From his inside jacket pocket, Jim pulled out a steel dart on a cable attached to a small winch. After fitting the dart into the grenade launcher he had affixed to the barrel of his gun, Jim stepped far enough out from the cliff to get a clear shot at a stout tree that leaned out from the top of cliff above him. With a muffled pop, the dart shot skyward and embedded itself deep in the tree’s trunk. Jim gripped the winch tightly, and after giving it an experimental tug, thumbed a button which activated the powerful mechanism that winched him up the sheer cliff face. When he reached the top Jim gripped the tree trunk and scrambled over the ledge.
Certain that the outlaws had not spotted him, Jim moved as swiftly and quietly as he could towards the defile keeping close the cliff. Speed was essential now, Artemus was nearly within range of the guns, and, though Jim was sure they would wait until he entered the defile, he wasn’t going to take any unnecessary chances with his friend’s life.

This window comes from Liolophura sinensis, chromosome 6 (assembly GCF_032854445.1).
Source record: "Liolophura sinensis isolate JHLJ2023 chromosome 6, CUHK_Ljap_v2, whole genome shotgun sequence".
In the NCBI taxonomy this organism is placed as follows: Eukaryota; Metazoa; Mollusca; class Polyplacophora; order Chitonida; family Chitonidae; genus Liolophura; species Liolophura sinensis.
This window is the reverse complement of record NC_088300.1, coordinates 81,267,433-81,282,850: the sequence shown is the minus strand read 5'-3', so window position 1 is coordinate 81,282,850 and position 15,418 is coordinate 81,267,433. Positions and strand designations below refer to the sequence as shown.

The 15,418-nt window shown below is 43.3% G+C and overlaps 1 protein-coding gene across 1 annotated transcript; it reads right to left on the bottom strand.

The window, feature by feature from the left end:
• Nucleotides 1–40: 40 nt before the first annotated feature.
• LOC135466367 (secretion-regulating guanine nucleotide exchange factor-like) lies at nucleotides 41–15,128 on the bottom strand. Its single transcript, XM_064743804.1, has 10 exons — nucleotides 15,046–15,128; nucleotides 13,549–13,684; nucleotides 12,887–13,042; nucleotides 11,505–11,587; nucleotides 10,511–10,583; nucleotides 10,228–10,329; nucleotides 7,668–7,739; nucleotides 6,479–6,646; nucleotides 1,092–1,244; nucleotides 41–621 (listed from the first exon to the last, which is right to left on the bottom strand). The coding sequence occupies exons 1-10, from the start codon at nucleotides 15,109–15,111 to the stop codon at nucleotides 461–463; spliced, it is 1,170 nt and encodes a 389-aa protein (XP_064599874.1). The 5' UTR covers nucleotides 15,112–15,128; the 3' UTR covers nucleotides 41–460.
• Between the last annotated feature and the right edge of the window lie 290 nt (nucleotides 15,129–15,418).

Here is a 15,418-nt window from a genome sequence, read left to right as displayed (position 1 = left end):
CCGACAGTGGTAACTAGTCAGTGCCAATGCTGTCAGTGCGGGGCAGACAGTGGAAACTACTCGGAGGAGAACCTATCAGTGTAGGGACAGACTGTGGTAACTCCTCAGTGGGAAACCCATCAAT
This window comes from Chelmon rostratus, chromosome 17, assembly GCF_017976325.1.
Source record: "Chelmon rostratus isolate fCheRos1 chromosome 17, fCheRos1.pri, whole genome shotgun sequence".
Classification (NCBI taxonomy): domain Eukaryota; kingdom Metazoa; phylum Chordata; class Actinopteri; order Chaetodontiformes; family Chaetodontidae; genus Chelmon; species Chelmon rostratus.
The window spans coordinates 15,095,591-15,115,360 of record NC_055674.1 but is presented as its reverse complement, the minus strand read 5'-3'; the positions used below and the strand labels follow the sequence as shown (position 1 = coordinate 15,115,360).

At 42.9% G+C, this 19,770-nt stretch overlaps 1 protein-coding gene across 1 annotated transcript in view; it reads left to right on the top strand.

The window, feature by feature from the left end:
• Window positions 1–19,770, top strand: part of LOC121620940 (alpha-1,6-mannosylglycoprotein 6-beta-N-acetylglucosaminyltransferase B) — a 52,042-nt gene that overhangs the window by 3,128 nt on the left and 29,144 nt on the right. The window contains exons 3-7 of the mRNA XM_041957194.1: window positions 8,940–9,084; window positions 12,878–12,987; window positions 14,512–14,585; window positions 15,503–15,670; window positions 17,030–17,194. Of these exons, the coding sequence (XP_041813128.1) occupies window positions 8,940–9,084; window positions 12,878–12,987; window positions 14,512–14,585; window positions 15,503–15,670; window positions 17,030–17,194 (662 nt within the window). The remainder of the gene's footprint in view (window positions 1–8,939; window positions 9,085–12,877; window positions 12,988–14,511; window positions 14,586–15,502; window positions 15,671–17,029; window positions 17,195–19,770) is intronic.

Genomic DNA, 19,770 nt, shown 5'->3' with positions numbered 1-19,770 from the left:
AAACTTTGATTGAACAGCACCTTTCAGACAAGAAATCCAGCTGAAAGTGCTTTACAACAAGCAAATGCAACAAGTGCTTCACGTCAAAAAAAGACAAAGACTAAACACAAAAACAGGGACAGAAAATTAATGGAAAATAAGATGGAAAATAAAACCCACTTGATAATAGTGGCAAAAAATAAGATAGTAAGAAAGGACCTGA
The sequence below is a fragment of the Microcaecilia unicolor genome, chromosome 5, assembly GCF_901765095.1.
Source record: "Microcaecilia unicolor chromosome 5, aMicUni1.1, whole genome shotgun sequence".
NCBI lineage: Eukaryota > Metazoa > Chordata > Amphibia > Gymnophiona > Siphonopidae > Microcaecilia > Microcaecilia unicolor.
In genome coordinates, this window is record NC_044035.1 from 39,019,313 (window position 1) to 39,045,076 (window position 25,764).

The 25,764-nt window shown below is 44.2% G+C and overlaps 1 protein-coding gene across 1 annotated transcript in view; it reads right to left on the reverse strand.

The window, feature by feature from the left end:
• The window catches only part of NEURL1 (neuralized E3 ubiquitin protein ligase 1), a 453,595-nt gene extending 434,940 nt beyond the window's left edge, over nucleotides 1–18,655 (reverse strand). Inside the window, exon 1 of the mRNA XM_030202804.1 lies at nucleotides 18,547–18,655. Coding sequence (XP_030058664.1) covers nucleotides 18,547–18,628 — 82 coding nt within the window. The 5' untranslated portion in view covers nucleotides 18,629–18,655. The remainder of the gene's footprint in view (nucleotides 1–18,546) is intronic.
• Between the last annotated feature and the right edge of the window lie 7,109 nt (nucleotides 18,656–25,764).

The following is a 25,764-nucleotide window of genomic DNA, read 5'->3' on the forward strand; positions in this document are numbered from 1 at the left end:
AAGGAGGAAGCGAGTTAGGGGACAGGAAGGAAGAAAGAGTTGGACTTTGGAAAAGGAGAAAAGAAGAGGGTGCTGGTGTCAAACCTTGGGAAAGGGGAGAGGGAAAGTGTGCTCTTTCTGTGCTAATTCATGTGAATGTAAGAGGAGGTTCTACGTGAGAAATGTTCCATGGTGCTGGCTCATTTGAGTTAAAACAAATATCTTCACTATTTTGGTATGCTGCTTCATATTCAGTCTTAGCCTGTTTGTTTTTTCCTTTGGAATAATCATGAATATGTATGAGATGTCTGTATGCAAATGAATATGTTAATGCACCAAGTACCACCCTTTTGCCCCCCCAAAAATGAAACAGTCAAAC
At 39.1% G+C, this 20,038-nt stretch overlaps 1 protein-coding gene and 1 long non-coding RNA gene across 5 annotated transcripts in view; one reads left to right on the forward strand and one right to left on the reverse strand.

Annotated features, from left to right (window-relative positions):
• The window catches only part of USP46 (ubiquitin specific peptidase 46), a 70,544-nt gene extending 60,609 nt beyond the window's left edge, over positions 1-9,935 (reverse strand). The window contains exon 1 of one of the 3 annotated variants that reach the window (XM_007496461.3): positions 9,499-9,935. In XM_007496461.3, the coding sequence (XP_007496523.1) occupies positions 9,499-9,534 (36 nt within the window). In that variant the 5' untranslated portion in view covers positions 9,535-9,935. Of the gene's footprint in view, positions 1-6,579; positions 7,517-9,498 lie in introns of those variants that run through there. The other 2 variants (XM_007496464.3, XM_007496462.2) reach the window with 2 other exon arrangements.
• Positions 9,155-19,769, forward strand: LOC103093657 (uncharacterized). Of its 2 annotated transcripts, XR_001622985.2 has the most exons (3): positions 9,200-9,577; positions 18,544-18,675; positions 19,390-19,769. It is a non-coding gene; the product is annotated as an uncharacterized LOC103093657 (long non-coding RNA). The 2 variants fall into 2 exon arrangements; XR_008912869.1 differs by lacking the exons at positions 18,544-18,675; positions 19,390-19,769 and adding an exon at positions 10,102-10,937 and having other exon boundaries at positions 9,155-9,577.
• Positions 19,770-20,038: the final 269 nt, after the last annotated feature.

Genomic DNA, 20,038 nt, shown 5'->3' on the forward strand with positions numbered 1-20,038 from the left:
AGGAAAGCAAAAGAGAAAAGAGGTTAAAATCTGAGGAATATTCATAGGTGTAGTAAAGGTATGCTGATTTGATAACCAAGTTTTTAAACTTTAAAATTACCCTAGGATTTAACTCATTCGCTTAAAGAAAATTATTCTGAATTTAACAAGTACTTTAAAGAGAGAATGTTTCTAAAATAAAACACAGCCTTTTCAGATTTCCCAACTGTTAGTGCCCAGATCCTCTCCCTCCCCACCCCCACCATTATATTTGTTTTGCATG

Jim crouched down behind a bush when he spotted the first outlaw, a nervous looking young man in need of a haircut. Coming up silently behind him, Jim tapped him on the shoulder. The outlaw started in surprise and spun around only to encounter a hard right to his chin. He crumpled to the ground. There was no time to tie him up, so West grabbed his rifle and moved on quietly looking for his next target.
Fifty yards further on, West spied another outlaw positioned so he could fire down into the cut that separated the ridges. The man turned and spotted West. Jim snatched his knife from its hidden pocket not wanting to give his position away by using a gun. The outlaw’s warning cry was cut off and ended in a gasping gurgle as Jim’s expertly thrown knife embedded itself in his chest. Although the cry was not loud enough to get the attention of the men positioned across from him, the body falling into the defile and the thud as it hit the ground did. Jim found himself ducking for cover as William Cotter and his two remaining men opened fire.